<body><script type="text/javascript"> function setAttributeOnload(object, attribute, val) { if(window.addEventListener) { window.addEventListener('load', function(){ object[attribute] = val; }, false); } else { window.attachEvent('onload', function(){ object[attribute] = val; }); } } </script> <div id="navbar-iframe-container"></div> <script type="text/javascript" src="https://apis.google.com/js/plusone.js"></script> <script type="text/javascript"> gapi.load("gapi.iframes:gapi.iframes.style.bubble", function() { if (gapi.iframes && gapi.iframes.getContext) { gapi.iframes.getContext().openChild({ url: 'https://www.blogger.com/navbar.g?targetBlogID\x3d9824315\x26blogName\x3dI+Am+The+Rain+King\x26publishMode\x3dPUBLISH_MODE_BLOGSPOT\x26navbarType\x3dSILVER\x26layoutType\x3dCLASSIC\x26searchRoot\x3dhttp://jamieca.blogspot.com/search\x26blogLocale\x3den_US\x26v\x3d2\x26homepageUrl\x3dhttp://jamieca.blogspot.com/\x26vt\x3d-2031371598530101771', where: document.getElementById("navbar-iframe-container"), id: "navbar-iframe" }); } }); </script>

"Before you know it as the years go by, you're just like other people you have seen, with all those peculiar human ailments. Just another vehicle for temper and vanity and rashness and all the rest. Who wants it? Who needs it? These things occupy the place where a man's soul should be." -- Henderson the Rain King

Tuesday, October 10, 2006

Independence Day

Book #36 on my 2006 reading list was Richard Ford's Pulitzer Prize and PEN/Faulkner Award winning Independence Day.

Although you might be thinking "Oh, Indepedence Day. You mean that terrible movie with Will Smith and the aliens?", I'm not gonna kid you you're not even close (and you'd probably say awesome instead of terrible). This Independence Day is the sequel to Ford's previous work The Sportwriter. Ford does look a little like Tommy Lee Jones though.

Anyways, in this novel Ford follows ex-sportswriter now real estate agent Frank Bascombe through a Fourth of July weekend. Over the holiday, the now divorced and middle-age Bascombe begins to break out of what he has deemed his 'Existence Period' into a whole new epoch in his life. We get to meet Bascombe's ex-wife, his possibly crazy son, his new lover, a husband and wife struggling to come to terms with the price of new homes, the propieter of Bascombe's hot dog stand, and a large ensemble of other crazy characters. Expanding the three days out into 450+ pages, Ford digs deep into Bascombe's psyche creating a character study whose level of detail is reminiscent of other great literary characters such as Bellow's Henderson (whom this site was named after).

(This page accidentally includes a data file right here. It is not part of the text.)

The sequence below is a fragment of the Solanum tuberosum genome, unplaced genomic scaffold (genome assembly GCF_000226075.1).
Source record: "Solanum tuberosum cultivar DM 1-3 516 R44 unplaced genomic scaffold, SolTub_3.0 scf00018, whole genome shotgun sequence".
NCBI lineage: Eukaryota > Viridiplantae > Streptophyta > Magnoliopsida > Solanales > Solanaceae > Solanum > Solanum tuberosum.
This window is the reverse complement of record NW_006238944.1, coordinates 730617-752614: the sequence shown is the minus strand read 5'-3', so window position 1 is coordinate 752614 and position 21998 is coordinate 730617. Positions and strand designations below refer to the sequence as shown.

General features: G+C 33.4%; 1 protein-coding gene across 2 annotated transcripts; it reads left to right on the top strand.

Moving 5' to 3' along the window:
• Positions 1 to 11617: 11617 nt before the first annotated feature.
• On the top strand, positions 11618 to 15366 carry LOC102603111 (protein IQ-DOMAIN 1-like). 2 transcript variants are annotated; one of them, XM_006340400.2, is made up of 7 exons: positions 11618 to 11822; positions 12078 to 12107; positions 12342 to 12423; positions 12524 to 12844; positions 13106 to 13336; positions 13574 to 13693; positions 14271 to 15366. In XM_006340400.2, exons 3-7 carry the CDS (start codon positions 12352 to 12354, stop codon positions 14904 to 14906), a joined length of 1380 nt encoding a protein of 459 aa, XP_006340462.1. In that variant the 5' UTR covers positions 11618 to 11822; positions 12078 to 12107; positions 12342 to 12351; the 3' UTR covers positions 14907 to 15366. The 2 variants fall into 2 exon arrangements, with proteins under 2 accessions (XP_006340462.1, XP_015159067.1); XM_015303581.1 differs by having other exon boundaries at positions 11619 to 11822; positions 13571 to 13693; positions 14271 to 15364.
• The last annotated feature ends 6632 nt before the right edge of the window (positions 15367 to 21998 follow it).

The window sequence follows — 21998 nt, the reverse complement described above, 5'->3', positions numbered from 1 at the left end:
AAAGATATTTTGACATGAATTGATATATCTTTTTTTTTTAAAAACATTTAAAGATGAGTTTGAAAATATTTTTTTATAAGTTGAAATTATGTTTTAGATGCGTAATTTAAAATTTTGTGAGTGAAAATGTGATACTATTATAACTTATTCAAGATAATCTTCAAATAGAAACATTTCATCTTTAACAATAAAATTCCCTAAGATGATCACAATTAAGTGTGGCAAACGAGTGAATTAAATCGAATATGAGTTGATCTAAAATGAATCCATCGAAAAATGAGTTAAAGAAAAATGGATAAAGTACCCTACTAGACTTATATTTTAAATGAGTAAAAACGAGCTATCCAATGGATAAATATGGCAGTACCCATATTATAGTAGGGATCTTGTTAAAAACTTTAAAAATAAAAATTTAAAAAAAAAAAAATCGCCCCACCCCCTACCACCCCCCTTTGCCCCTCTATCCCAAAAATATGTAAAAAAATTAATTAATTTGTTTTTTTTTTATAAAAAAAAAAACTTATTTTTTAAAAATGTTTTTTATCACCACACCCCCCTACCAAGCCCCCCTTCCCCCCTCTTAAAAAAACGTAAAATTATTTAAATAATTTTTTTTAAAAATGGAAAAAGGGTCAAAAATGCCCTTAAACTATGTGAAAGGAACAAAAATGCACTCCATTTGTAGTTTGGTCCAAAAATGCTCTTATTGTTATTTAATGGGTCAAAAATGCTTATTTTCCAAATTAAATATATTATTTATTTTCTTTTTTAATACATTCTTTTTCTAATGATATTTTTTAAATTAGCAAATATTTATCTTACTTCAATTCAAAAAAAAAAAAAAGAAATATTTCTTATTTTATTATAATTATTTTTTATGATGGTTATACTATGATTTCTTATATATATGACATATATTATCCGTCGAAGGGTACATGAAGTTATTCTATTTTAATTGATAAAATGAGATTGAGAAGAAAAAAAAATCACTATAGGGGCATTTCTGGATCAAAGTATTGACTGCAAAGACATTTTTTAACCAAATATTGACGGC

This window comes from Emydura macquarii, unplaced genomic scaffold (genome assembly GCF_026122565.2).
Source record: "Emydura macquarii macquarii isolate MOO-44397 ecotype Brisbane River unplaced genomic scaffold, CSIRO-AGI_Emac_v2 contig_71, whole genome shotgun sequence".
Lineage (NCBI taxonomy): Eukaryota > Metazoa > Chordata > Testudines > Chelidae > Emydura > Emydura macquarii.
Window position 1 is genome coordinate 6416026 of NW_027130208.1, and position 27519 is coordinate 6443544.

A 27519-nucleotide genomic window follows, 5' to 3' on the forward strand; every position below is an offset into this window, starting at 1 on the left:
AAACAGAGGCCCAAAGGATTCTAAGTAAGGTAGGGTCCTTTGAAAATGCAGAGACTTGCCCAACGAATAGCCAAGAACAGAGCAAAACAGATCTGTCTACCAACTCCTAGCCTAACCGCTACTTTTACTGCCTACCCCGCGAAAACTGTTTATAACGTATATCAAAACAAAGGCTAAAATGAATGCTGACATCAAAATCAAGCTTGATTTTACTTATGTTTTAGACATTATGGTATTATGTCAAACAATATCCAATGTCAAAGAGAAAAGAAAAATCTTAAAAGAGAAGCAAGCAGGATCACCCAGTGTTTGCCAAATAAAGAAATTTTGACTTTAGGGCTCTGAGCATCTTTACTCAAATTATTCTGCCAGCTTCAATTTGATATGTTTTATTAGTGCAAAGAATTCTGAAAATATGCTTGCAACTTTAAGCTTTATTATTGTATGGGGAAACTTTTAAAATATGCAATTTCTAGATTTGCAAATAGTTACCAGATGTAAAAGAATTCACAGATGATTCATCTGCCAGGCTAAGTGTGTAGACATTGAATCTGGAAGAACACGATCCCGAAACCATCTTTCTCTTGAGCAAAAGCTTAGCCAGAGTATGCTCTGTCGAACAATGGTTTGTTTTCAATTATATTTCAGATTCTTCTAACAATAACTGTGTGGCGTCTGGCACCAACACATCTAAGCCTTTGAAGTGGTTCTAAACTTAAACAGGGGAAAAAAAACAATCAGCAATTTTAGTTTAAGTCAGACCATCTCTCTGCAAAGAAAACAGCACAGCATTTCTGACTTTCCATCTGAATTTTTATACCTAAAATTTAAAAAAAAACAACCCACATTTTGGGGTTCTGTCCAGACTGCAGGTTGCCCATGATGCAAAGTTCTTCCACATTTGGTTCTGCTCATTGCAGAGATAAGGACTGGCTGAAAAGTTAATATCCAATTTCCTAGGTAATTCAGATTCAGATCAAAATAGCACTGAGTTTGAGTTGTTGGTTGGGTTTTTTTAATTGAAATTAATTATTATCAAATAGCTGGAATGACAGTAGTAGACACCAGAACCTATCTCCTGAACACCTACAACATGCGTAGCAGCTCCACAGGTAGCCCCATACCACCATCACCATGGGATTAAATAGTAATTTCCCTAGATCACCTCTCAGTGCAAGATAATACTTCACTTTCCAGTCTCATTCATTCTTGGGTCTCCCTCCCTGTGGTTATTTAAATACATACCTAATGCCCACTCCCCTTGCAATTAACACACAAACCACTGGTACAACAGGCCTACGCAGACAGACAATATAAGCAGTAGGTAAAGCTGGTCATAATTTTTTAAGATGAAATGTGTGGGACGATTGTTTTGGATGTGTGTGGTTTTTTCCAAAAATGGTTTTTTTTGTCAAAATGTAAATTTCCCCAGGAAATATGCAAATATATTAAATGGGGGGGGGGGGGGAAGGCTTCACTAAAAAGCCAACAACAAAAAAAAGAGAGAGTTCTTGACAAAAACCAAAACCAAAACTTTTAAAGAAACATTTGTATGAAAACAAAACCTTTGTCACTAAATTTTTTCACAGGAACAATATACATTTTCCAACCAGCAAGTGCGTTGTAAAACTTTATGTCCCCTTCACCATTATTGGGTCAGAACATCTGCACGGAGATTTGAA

Although I really enjoyed Ford's writing style, it took me awhile to really get into this one, fortunately it's one of those novels that grows on you the further and further you get into it, so by the end I didn't want to put it down. By sheer coincidence it looks like I managed to read this one just in time, as Ford has just published a new novel titled The Lay of the Land which picks up as the third installment of the Frank Bascombe story. Ford will be in town reading from the new novel on October 25th at Town Hall.

Interview in Salon

Labels: ,


Blogger The Shelver, University Book Store said...

Stop by the blog for an interview with Ryan.

2:24 PM


Post a Comment

<< Home